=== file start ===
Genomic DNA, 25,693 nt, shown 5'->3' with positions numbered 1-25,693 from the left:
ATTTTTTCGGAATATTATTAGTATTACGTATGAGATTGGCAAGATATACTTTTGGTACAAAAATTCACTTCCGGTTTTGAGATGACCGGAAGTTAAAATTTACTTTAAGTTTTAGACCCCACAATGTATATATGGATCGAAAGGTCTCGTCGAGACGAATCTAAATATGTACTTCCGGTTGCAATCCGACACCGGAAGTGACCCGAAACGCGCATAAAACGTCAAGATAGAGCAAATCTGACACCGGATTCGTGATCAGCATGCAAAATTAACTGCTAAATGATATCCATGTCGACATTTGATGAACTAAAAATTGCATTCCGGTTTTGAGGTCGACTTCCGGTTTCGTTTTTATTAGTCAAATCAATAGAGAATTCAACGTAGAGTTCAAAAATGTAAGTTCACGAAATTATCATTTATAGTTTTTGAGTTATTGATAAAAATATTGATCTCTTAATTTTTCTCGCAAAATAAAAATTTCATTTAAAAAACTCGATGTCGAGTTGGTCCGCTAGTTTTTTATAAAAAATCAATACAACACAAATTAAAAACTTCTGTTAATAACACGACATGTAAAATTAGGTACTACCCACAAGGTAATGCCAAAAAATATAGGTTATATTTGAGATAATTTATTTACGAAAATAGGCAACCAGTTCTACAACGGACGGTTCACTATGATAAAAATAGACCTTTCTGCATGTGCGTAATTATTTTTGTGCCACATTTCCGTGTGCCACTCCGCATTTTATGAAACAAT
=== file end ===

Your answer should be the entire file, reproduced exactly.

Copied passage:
Genomic DNA, 25,693 nt, shown 5'->3' with positions numbered 1-25,693 from the left:
ATTTTTTCGGAATATTATTAGTATTACGTATGAGATTGGCAAGATATACTTTTGGTACAAAAATTCACTTCCGGTTTTGAGATGACCGGAAGTTAAAATTTACTTTAAGTTTTAGACCCCACAATGTATATATGGATCGAAAGGTCTCGTCGAGACGAATCTAAATATGTACTTCCGGTTGCAATCCGACACCGGAAGTGACCCGAAACGCGCATAAAACGTCAAGATAGAGCAAATCTGACACCGGATTCGTGATCAGCATGCAAAATTAACTGCTAAATGATATCCATGTCGACATTTGATGAACTAAAAATTGCATTCCGGTTTTGAGGTCGACTTCCGGTTTCGTTTTTATTAGTCAAATCAATAGAGAATTCAACGTAGAGTTCAAAAATGTAAGTTCACGAAATTATCATTTATAGTTTTTGAGTTATTGATAAAAATATTGATCTCTTAATTTTTCTCGCAAAATAAAAATTTCATTTAAAAAACTCGATGTCGAGTTGGTCCGCTAGTTTTTTATAAAAAATCAATACAACACAAATTAAAAACTTCTGTTAATAACACGACATGTAAAATTAGGTACTACCCACAAGGTAATGCCAAAAAATATAGGTTATATTTGAGATAATTTATTTACGAAAATAGGCAACCAGTTCTACAACGGACGGTTCACTATGATAAAAATAGACCTTTCTGCATGTGCGTAATTATTTTTGTGCCACATTTCCGTGTGCCACTCCGCATTTTATGAAACAAT